A traditional account such as the Bible is less precise than histories written today because it lacks many of the specifics expected. However, it can be, and is accurate. It contains primarily qualitative rather than quantitative accounts so prized by science. By following Ockham’s razor science minimizes qualities and allows quantities to expand indefinitely. So Konrad Lorenz was right, “Scientists are people who know more and more about less and less, until they know everything about nothing.”

 

Complementary Catholics and Evangelicals

There is a kind of complementarity between Catholics and Evangelicals today. Very briefly, accepting the authority of the Pope is the key to being a Catholic today. There seems to be little else that unites the bewildering variety of Catholics, from Latin mass hard-liners to Marxist liberation theologians and from the superstitious to the intellectuals.

Accepting the authority of the Bible is the key to being an Evangelical today. There seems to be little else that unites the bewildering variety of Evangelicals, from fundamentalist hard-liners to breezy popularizers and from stuffy traditionalists to laid-back gen-Xers.

Catholics justify the papacy by a hierarchical conception of the church and an emphasis on unity. Evangelicals justify a multiplicity of denominations by a bottom-up conception of the church and an emphasis on doctrinal purity.

Catholics criticize the sola scriptura of Evangelicals by pointing out that a church is needed to determine what is or is not scripture. Evangelicals defend the authority of the Bible by its holy authorship, self-referential integration, and miraculous quality.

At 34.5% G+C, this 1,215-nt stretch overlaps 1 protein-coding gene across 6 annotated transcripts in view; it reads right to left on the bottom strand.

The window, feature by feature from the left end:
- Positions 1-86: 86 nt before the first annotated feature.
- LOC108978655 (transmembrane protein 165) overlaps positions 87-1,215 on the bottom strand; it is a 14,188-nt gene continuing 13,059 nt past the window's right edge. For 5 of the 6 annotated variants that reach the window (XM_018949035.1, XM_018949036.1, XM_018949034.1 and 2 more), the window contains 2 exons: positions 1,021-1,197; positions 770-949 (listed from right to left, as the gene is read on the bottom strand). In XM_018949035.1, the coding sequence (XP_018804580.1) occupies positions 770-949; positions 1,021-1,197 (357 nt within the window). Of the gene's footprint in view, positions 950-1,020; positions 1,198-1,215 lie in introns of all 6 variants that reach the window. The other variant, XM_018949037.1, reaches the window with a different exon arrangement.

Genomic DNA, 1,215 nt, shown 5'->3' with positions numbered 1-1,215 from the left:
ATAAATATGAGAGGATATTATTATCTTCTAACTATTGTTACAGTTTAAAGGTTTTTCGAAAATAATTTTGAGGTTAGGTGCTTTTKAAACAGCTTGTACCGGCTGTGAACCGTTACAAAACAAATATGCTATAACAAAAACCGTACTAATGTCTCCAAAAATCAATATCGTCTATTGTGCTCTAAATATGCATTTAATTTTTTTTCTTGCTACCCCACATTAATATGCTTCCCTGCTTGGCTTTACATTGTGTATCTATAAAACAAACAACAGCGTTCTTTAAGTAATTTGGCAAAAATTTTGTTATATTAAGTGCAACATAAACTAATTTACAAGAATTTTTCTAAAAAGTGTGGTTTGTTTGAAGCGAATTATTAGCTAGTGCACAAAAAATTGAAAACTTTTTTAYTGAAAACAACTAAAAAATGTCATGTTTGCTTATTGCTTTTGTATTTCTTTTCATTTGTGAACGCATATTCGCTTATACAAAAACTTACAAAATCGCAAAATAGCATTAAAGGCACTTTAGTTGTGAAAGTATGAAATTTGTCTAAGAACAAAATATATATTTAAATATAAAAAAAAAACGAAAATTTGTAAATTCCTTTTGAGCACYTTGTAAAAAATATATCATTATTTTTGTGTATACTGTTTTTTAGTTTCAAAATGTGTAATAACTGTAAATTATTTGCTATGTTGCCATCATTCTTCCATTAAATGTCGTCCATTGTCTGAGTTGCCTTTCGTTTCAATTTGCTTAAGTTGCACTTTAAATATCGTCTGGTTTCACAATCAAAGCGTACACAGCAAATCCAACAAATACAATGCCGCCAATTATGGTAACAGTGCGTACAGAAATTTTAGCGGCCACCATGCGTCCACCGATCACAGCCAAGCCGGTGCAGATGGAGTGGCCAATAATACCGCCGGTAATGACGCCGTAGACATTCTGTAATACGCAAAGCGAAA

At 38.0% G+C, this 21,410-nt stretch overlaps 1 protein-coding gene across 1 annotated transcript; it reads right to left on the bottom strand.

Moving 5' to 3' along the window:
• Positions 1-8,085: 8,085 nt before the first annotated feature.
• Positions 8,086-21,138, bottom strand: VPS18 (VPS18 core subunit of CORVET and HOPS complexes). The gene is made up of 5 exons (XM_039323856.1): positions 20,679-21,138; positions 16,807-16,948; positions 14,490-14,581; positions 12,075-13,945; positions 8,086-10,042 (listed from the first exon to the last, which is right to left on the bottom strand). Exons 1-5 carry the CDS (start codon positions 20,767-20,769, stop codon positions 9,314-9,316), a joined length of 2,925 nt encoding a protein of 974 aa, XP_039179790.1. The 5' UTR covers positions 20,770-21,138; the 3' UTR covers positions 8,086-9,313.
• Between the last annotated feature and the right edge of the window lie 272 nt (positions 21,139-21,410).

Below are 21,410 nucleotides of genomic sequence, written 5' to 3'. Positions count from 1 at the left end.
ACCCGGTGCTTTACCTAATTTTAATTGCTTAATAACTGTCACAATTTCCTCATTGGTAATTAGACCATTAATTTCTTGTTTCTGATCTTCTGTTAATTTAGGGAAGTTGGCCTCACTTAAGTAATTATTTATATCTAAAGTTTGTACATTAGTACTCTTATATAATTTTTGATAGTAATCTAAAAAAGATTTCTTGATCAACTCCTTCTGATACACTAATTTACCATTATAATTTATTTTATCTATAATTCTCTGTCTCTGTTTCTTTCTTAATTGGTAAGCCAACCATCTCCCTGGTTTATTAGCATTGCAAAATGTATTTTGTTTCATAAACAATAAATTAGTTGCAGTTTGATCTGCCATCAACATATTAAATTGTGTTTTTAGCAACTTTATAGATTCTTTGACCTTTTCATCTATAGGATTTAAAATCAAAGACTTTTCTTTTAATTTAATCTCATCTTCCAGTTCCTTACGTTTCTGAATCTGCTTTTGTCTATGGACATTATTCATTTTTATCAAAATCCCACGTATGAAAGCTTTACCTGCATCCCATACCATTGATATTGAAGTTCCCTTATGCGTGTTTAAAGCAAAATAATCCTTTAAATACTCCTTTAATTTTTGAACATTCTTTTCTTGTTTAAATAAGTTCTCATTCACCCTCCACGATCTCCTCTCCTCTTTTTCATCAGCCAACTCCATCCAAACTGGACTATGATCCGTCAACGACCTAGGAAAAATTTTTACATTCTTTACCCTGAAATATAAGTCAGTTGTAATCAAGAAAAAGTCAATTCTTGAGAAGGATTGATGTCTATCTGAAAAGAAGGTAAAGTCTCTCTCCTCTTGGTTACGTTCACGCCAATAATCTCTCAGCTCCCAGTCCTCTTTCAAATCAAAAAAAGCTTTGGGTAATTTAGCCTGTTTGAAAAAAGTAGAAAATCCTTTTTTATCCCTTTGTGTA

Evangelicals criticize the papacy (and the devotion to saints) by pointing out that Christ is our only mediator. Catholics defend the authority of the papacy by its long-running preservation, doctrinal fidelity, and unifying position.

There are two other groups that aren’t part of this complementarity: the Orthodox and the Liberals. The Orthodox are the extreme traditionalists, trying to preserve the church of late antiquity. The Liberals are the extreme accomodationists, trying to be as consistent with larger social and intellectual trends as possible.

The real scientific method

The real scientific method is the inductive method invented by Socrates and elaborated by Aristotle, Bacon, and Whewell. It is different from the hypothetico-deductive method invented by JS Mill in the 19th century which is passed off as the method of modern science.

Consider Francis Bacon. He called immature concepts “notions”. Induction starts with notions from common experience and iteratively improves them using sense experience until the form or essence is identified. This form is the cause in the full sense of the word; the form is what something truly is — and so should be defined as such. Thus the induction is true by definition. Sound circular or trivial? It’s not because getting the concepts right is what inductive science is all about.